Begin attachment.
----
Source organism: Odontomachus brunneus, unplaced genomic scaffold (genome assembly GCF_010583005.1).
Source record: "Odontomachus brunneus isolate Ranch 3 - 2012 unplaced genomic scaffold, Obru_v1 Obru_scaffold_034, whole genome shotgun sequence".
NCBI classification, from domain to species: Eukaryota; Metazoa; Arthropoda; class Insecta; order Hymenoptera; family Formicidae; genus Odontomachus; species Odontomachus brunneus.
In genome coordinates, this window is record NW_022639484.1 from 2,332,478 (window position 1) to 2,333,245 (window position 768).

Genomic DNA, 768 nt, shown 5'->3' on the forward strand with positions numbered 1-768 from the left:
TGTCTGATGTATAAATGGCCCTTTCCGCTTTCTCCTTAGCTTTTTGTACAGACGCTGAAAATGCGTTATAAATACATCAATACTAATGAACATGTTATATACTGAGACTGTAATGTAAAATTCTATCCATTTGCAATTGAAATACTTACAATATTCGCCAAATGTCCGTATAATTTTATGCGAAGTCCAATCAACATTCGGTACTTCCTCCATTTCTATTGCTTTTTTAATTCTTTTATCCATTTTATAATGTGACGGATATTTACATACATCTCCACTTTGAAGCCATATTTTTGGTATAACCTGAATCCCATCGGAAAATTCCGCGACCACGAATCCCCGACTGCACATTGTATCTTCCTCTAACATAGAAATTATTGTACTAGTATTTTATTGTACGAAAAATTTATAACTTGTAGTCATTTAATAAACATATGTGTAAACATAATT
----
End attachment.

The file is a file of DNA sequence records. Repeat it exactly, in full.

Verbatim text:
Source organism: Odontomachus brunneus, unplaced genomic scaffold (genome assembly GCF_010583005.1).
Source record: "Odontomachus brunneus isolate Ranch 3 - 2012 unplaced genomic scaffold, Obru_v1 Obru_scaffold_034, whole genome shotgun sequence".
NCBI classification, from domain to species: Eukaryota; Metazoa; Arthropoda; class Insecta; order Hymenoptera; family Formicidae; genus Odontomachus; species Odontomachus brunneus.
In genome coordinates, this window is record NW_022639484.1 from 2,332,478 (window position 1) to 2,333,245 (window position 768).

Genomic DNA, 768 nt, shown 5'->3' on the forward strand with positions numbered 1-768 from the left:
TGTCTGATGTATAAATGGCCCTTTCCGCTTTCTCCTTAGCTTTTTGTACAGACGCTGAAAATGCGTTATAAATACATCAATACTAATGAACATGTTATATACTGAGACTGTAATGTAAAATTCTATCCATTTGCAATTGAAATACTTACAATATTCGCCAAATGTCCGTATAATTTTATGCGAAGTCCAATCAACATTCGGTACTTCCTCCATTTCTATTGCTTTTTTAATTCTTTTATCCATTTTATAATGTGACGGATATTTACATACATCTCCACTTTGAAGCCATATTTTTGGTATAACCTGAATCCCATCGGAAAATTCCGCGACCACGAATCCCCGACTGCACATTGTATCTTCCTCTAACATAGAAATTATTGTACTAGTATTTTATTGTACGAAAAATTTATAACTTGTAGTCATTTAATAAACATATGTGTAAACATAATT